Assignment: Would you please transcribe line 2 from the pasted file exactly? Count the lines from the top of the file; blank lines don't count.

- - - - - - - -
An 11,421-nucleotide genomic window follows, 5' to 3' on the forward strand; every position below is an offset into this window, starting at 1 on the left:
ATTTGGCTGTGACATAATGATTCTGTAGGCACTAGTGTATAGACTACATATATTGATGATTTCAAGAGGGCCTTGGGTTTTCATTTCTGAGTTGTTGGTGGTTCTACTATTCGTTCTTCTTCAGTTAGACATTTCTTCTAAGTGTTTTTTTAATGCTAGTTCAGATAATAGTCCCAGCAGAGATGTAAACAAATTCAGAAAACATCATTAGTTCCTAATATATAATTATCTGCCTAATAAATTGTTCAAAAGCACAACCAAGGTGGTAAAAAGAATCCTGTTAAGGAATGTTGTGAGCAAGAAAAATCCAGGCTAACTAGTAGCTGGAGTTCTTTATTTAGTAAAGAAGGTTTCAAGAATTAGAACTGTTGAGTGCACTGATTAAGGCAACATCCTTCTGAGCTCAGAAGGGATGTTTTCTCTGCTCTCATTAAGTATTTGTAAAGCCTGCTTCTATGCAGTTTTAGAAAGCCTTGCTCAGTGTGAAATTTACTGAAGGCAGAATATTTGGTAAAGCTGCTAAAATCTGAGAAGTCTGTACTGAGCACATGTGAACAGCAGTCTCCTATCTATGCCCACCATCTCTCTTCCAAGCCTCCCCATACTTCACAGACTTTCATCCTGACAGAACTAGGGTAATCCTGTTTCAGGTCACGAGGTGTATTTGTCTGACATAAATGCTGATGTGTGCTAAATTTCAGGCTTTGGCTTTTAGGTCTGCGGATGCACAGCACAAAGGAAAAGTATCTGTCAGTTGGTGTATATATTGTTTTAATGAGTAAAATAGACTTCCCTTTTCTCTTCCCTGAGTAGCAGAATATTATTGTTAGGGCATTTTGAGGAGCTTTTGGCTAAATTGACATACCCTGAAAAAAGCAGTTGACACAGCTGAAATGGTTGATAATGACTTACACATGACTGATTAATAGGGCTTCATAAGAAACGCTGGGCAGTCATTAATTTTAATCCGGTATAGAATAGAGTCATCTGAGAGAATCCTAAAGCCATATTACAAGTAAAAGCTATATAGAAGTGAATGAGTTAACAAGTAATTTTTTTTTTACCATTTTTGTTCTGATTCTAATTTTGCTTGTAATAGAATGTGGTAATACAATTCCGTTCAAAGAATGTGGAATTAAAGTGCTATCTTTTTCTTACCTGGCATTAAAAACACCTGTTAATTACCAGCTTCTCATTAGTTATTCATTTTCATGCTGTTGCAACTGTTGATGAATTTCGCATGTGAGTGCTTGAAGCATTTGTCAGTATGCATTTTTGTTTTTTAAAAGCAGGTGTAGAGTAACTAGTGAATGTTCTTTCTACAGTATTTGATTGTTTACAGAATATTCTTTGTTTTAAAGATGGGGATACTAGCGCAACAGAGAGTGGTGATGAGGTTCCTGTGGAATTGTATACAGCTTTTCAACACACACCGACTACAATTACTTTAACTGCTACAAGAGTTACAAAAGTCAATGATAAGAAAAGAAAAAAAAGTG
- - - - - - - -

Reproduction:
ATTTGGCTGTGACATAATGATTCTGTAGGCACTAGTGTATAGACTACATATATTGATGATTTCAAGAGGGCCTTGGGTTTTCATTTCTGAGTTGTTGGTGGTTCTACTATTCGTTCTTCTTCAGTTAGACATTTCTTCTAAGTGTTTTTTTAATGCTAGTTCAGATAATAGTCCCAGCAGAGATGTAAACAAATTCAGAAAACATCATTAGTTCCTAATATATAATTATCTGCCTAATAAATTGTTCAAAAGCACAACCAAGGTGGTAAAAAGAATCCTGTTAAGGAATGTTGTGAGCAAGAAAAATCCAGGCTAACTAGTAGCTGGAGTTCTTTATTTAGTAAAGAAGGTTTCAAGAATTAGAACTGTTGAGTGCACTGATTAAGGCAACATCCTTCTGAGCTCAGAAGGGATGTTTTCTCTGCTCTCATTAAGTATTTGTAAAGCCTGCTTCTATGCAGTTTTAGAAAGCCTTGCTCAGTGTGAAATTTACTGAAGGCAGAATATTTGGTAAAGCTGCTAAAATCTGAGAAGTCTGTACTGAGCACATGTGAACAGCAGTCTCCTATCTATGCCCACCATCTCTCTTCCAAGCCTCCCCATACTTCACAGACTTTCATCCTGACAGAACTAGGGTAATCCTGTTTCAGGTCACGAGGTGTATTTGTCTGACATAAATGCTGATGTGTGCTAAATTTCAGGCTTTGGCTTTTAGGTCTGCGGATGCACAGCACAAAGGAAAAGTATCTGTCAGTTGGTGTATATATTGTTTTAATGAGTAAAATAGACTTCCCTTTTCTCTTCCCTGAGTAGCAGAATATTATTGTTAGGGCATTTTGAGGAGCTTTTGGCTAAATTGACATACCCTGAAAAAAGCAGTTGACACAGCTGAAATGGTTGATAATGACTTACACATGACTGATTAATAGGGCTTCATAAGAAACGCTGGGCAGTCATTAATTTTAATCCGGTATAGAATAGAGTCATCTGAGAGAATCCTAAAGCCATATTACAAGTAAAAGCTATATAGAAGTGAATGAGTTAACAAGTAATTTTTTTTTTACCATTTTTGTTCTGATTCTAATTTTGCTTGTAATAGAATGTGGTAATACAATTCCGTTCAAAGAATGTGGAATTAAAGTGCTATCTTTTTCTTACCTGGCATTAAAAACACCTGTTAATTACCAGCTTCTCATTAGTTATTCATTTTCATGCTGTTGCAACTGTTGATGAATTTCGCATGTGAGTGCTTGAAGCATTTGTCAGTATGCATTTTTGTTTTTTAAAAGCAGGTGTAGAGTAACTAGTGAATGTTCTTTCTACAGTATTTGATTGTTTACAGAATATTCTTTGTTTTAAAGATGGGGATACTAGCGCAACAGAGAGTGGTGATGAGGTTCCTGTGGAATTGTATACAGCTTTTCAACACACACCGACTACAATTACTTTAACTGCTACAAGAGTTACAAAAGTCAATGATAAGAAAAGAAAAAAAAGTG